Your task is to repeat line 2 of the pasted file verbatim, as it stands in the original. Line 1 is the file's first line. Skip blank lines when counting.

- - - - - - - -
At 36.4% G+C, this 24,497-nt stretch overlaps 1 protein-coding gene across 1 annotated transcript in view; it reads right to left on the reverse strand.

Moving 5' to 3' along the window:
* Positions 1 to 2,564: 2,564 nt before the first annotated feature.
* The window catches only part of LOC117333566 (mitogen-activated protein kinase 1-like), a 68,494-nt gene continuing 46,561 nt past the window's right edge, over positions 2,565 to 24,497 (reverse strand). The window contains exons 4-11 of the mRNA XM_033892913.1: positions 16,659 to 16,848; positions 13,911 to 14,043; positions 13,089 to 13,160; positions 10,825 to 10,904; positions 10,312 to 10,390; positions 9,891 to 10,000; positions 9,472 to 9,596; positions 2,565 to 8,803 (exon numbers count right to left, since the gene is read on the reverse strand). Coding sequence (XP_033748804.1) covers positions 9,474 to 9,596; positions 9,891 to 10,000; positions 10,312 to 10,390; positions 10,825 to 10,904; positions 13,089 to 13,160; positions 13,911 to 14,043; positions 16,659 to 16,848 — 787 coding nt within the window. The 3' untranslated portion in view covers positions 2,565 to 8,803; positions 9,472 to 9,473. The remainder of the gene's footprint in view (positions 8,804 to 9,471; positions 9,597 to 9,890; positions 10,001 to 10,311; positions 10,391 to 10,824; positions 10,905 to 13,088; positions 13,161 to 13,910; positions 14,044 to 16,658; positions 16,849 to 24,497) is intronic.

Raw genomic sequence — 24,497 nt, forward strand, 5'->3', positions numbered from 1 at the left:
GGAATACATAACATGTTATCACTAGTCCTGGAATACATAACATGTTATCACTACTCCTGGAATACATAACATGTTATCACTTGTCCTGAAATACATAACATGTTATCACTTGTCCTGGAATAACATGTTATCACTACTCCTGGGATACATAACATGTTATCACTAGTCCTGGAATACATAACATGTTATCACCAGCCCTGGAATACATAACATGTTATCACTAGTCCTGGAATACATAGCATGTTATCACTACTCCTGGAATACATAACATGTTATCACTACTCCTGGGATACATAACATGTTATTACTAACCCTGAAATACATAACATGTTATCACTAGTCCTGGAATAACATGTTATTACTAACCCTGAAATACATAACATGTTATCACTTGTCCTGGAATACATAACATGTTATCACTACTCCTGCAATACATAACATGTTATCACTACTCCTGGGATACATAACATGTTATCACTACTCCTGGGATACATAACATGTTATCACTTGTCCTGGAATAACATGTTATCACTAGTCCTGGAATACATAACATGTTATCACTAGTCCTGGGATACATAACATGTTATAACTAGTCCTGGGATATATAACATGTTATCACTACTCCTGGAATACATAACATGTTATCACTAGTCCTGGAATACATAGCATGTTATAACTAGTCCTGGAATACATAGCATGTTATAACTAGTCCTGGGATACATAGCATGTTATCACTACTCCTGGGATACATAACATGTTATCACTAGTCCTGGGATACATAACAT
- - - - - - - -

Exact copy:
Moving 5' to 3' along the window: